When I use the term “psychedelic” as a way to describe the particularly cryptic effect created by lyrics of songs like “The Gates of Eden,” I mean first that Dylan does verbally something akin to the sensory effects brought on by ingesting a psychedelic substance. The images and vignettes in these songs seem to me to perform a swirling, shape-shifting intertwinement not just of visual phenomena, but also of phenomena from the other senses, of ideas, figures, scenes, and of phrases from other songs and literary works. Other commentators have noticed Dylan’s intertextuality. Rona Cran calls his style “collagesque” and connects his work to that of modernist poets and visual artists (187), while Alex Ross refers to his “magpie mode of writing” (309). Christophe LeBold sums it up when he writes, “Basically, Dylan does to the great American Songbook what T. S. Eliot did to the Western literary canon” (133). These characterizations very smartly get at the way Dylan layers his songs with bits from all over the blues masters, ballads from the British Isles and Appalachia, cowboy songs, sea shanties, American standards — roots music, as we now call these forms — and those who identify them enlighten us helpfully about where the contents of these song-conglomerates come from. However, with the term “psychedelic,” I want to get at effect as well as content.

For a brief example of what I mean by this psychedelic effect, I’d like to consider one of my favorite lines from another song, and another kind of song, “Visions of Johanna”: “The ghost of electricity howls in the bones of her face.”  Now, I don’t know what that means.  I am not sure I even know what it might represent metaphorically. What is the “ghost of electricity”? And whatever it is or represents, what does “howling” mean that it’s doing “in the bones of her face”? However, I do know how vivid the image is: I know what it looks like, what it sounds like, how it feels. That bony, hollow face glows and pulses and aches; it’s starkly lit and shadowed; she’s inspired, or angry, or agonized, or ecstatic — or all of these — or the singer sees all of these in a projection onto her face of his own feeling. The full couplet suggests such an entanglement of identities: “The ghost of ’lectricity howls in the bones of her face / Where these visions of Johanna have now taken my place.” So, while I may not know what it means, I believe pinning it down to a specific meaning is not the point. We do not need to know what it “means”; we can see it, hear it, feel it. This flickering of an image among referents and sensations, like an optical illusion, is what I mean by the “psychedelic” aesthetic effect.     

In 1965, too, important psychological and spiritual dimensions accompanied the perceptual dimension of psychedelic experiences. The word “psychedelic” was coined in the 1950s not by Timothy Leary or Aldous Huxley, but by British psychiatrist Dr. Humphry Osmond, who was at the time researching the treatment of schizophrenia. He noticed a similarity between adrenaline and mescaline molecules, which led him to theorize that schizophrenia might primarily be caused by distortions of perception from “intoxication caused by one’s own body” (“Humphry”). Since some alcoholics seemed able to give up drinking only after experiencing delirium tremens, he observed, perhaps inducing a similar condition with hallucinogens would lead to a cure. His ensuing experiments with hallucinogens on himself and as treatment for schizophrenic patients revealed to him the mind-expanding and mystical experiences such substances could induce, and it was he who guided Aldous Huxley through the mescaline trip that led to Huxley’s 1954 book The Doors of Perception.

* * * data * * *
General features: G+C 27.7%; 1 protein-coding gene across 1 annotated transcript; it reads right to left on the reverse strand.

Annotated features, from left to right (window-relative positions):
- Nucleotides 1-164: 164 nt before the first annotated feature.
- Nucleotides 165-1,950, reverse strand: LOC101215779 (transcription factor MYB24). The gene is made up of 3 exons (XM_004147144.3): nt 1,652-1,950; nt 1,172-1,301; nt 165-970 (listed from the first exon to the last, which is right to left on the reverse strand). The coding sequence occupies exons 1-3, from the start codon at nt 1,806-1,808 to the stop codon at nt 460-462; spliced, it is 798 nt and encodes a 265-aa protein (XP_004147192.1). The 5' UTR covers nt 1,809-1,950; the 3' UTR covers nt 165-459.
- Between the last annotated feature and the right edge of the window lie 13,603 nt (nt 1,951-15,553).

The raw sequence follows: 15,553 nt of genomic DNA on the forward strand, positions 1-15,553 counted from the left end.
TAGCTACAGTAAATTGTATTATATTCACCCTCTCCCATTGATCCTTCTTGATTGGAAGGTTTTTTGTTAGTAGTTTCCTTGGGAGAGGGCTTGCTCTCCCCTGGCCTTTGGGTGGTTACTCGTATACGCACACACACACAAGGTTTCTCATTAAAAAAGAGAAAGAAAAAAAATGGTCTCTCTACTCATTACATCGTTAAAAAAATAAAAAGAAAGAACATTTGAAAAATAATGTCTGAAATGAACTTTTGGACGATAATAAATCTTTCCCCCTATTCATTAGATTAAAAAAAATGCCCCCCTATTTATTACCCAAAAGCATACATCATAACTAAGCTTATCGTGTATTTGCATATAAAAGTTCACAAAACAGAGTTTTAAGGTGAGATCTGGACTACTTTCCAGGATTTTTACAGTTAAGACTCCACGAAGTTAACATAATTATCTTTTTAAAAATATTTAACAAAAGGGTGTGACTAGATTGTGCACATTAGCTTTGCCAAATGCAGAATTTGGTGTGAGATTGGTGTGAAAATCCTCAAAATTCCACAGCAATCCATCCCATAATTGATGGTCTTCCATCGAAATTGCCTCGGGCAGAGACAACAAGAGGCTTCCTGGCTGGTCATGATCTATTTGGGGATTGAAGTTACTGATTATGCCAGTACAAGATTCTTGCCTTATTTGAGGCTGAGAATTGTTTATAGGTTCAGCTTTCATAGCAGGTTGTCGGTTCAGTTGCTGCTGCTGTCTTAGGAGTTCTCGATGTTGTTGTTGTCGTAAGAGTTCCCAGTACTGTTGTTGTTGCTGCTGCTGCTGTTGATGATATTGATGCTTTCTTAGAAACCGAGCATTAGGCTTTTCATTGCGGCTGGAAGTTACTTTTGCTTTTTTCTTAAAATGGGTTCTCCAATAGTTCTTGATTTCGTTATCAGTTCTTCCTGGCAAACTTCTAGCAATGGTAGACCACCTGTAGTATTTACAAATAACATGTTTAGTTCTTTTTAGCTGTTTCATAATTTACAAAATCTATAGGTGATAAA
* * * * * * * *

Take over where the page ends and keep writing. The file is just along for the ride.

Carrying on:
Osmond coined the term “psychedelic” from two Greek words: “psyche” (which the Oxford English Dictionary tells us means “mind” and anima mundi, the animating principle of the universe) and “delon” (which the OED translates as “make manifest, reveal”). So literally, “to reveal the mind,” “to make manifest the mind of the cosmos.” In correspondence with Dr. Osmond, Aldous Huxley proposed his own coinage in a rhyme: “To make this trivial world sublime, take half a gram of phanerothyme” (from thymos: “spirited”). Osmond retorted with his own rhyme, in better rhythm and fuller understanding of hallucinatory range: “To fathom Hell or soar angelic, just take a pinch of psychedelic” (qtd. in “Humphry”). As I use this term, then, I want to suggest an aesthetic influence that includes this metaphysical suggestion. And I think it is safe to say that the psychedelic effect of “The Gates of Eden” is not one of “soaring angelic” (despite its cowboy angel) but rather one of “fathom[ing] Hell.”